Yearly my oncologist’s group puts on an evening lecture recapping new and exciting news from the San Antonio breast cancer symposium. For the last few years my company has had a table there giving out brochures about our sleepwear. It truly is a wonderful event and I am lucky to be a part of an oncology practice willing to outreach to their patients this way. Did I mention there is food and it is free?
Before the lecture starts there is time to socialize, go around to all the tables and eat. I engage with the men and women who stop at my table. Not only am I a vendor but a survivor. These are my people!
After talking with many people I am reminded of some misconceptions. Here are a few myths that even women in the midst of treatments believe or their families believe:
Breast cancer is genetic
NOPE. Less than 10% of all breast cancers are genetic.
If you have a mastectomy you never have to worry about reoccurrences
NOPE. All it takes is one rogue gene no matter how much tissue is removed. Cancer happens.
Mammograms are expensive or not necessary
NOPE. Under health care reform, a routine mammogram screening is FREE and will pick up most abnormalities of women with out dense breasts. Imaging offices are open 6 days a week and often from 6 AM to 8PM. There is no excuse to not get a yearly mammogram if you are over 40. They save lives!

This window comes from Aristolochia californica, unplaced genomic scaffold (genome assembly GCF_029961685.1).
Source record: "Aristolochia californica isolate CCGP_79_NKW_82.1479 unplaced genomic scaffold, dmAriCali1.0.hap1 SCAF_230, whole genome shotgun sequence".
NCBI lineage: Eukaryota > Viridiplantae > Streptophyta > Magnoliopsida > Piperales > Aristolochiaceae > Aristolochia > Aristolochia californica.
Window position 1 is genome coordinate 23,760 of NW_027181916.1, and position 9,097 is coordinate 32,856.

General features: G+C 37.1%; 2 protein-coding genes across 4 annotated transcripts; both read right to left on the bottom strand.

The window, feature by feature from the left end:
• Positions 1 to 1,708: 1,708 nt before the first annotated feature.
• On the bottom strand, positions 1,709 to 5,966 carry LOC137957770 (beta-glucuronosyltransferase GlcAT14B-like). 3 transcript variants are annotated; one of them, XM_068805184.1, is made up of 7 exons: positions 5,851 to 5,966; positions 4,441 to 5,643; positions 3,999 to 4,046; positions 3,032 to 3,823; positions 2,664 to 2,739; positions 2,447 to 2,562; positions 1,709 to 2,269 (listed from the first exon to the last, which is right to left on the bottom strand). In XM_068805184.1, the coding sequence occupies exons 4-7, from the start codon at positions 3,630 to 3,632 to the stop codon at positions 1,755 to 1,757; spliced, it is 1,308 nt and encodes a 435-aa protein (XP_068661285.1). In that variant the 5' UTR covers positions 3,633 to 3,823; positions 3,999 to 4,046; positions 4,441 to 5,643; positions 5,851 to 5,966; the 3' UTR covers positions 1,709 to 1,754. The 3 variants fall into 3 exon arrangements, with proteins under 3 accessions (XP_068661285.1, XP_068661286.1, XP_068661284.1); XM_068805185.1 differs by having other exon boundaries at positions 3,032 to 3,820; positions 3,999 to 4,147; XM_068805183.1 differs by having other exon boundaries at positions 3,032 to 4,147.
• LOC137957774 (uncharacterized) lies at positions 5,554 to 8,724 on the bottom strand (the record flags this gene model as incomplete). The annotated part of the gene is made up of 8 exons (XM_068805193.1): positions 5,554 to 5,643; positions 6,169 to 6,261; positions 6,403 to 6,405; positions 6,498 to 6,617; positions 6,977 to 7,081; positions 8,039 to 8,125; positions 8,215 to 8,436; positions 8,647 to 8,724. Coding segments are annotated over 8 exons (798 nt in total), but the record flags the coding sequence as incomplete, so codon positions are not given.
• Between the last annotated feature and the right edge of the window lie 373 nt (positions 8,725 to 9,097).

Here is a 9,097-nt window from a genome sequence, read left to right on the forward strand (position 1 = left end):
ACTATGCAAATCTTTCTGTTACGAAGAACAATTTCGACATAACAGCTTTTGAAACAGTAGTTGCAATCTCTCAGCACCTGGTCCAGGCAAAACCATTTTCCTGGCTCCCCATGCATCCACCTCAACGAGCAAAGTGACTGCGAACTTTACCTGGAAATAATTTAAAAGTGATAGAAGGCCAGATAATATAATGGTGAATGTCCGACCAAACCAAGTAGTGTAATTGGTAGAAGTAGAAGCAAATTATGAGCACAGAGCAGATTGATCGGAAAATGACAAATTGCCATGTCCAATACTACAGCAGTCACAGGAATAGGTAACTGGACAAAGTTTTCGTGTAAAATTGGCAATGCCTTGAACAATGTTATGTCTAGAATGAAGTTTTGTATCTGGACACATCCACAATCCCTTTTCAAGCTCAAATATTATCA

Here are a couple of advancement take-aways from the lecture:
Immunotherapy treatments are showing promise for breast cancer. It targets the immune system not the tumor. The tumor may take time to respond and often get worse before it gets better but it is another tool in the oncologist’s arsenal.
Adjuvant Hormone Therapy Duration is benefiting from the research on 5-10 years of patients taking tamoxifen and or aromatase inhibitors. Promising reoccurrence and mortality rates are seen up to 15 years after the patient has completed her program. The balance of toxicity versus benefit of extended therapy use is the tipping point.
So there you have it. Did you learn an interesting fact? Have you scheduled your mammogram?